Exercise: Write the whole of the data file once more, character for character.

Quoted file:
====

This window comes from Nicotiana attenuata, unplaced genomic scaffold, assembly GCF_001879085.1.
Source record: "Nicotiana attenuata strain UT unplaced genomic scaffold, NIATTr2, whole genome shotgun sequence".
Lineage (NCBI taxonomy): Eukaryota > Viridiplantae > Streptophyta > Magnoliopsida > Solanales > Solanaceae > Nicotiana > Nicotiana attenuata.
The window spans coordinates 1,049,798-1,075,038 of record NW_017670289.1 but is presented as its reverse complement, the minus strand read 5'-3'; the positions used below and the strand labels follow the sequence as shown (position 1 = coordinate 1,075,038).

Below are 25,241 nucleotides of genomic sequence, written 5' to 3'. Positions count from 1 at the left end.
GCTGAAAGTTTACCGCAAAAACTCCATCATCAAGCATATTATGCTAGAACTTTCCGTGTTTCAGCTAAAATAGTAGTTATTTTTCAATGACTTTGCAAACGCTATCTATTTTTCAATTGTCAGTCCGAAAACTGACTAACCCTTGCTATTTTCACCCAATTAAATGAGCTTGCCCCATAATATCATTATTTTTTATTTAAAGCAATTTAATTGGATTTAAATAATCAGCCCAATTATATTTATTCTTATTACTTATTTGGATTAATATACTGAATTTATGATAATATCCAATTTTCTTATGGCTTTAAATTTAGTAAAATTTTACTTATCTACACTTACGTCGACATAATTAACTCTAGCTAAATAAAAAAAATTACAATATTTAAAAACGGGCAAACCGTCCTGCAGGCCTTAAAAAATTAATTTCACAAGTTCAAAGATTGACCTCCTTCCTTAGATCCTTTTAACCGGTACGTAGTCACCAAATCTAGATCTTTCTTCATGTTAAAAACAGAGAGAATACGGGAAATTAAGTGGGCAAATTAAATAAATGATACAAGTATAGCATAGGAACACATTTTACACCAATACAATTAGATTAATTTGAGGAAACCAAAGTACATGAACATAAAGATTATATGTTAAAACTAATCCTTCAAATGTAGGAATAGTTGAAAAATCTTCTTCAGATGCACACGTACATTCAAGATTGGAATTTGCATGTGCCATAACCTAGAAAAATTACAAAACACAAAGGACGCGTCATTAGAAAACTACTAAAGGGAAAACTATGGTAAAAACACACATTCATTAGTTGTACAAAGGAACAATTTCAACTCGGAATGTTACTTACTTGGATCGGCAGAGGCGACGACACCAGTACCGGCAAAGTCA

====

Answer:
This window comes from Nicotiana attenuata, unplaced genomic scaffold, assembly GCF_001879085.1.
Source record: "Nicotiana attenuata strain UT unplaced genomic scaffold, NIATTr2, whole genome shotgun sequence".
Lineage (NCBI taxonomy): Eukaryota > Viridiplantae > Streptophyta > Magnoliopsida > Solanales > Solanaceae > Nicotiana > Nicotiana attenuata.
The window spans coordinates 1,049,798-1,075,038 of record NW_017670289.1 but is presented as its reverse complement, the minus strand read 5'-3'; the positions used below and the strand labels follow the sequence as shown (position 1 = coordinate 1,075,038).

Below are 25,241 nucleotides of genomic sequence, written 5' to 3'. Positions count from 1 at the left end.
GCTGAAAGTTTACCGCAAAAACTCCATCATCAAGCATATTATGCTAGAACTTTCCGTGTTTCAGCTAAAATAGTAGTTATTTTTCAATGACTTTGCAAACGCTATCTATTTTTCAATTGTCAGTCCGAAAACTGACTAACCCTTGCTATTTTCACCCAATTAAATGAGCTTGCCCCATAATATCATTATTTTTTATTTAAAGCAATTTAATTGGATTTAAATAATCAGCCCAATTATATTTATTCTTATTACTTATTTGGATTAATATACTGAATTTATGATAATATCCAATTTTCTTATGGCTTTAAATTTAGTAAAATTTTACTTATCTACACTTACGTCGACATAATTAACTCTAGCTAAATAAAAAAAATTACAATATTTAAAAACGGGCAAACCGTCCTGCAGGCCTTAAAAAATTAATTTCACAAGTTCAAAGATTGACCTCCTTCCTTAGATCCTTTTAACCGGTACGTAGTCACCAAATCTAGATCTTTCTTCATGTTAAAAACAGAGAGAATACGGGAAATTAAGTGGGCAAATTAAATAAATGATACAAGTATAGCATAGGAACACATTTTACACCAATACAATTAGATTAATTTGAGGAAACCAAAGTACATGAACATAAAGATTATATGTTAAAACTAATCCTTCAAATGTAGGAATAGTTGAAAAATCTTCTTCAGATGCACACGTACATTCAAGATTGGAATTTGCATGTGCCATAACCTAGAAAAATTACAAAACACAAAGGACGCGTCATTAGAAAACTACTAAAGGGAAAACTATGGTAAAAACACACATTCATTAGTTGTACAAAGGAACAATTTCAACTCGGAATGTTACTTACTTGGATCGGCAGAGGCGACGACACCAGTACCGGCAAAGTCA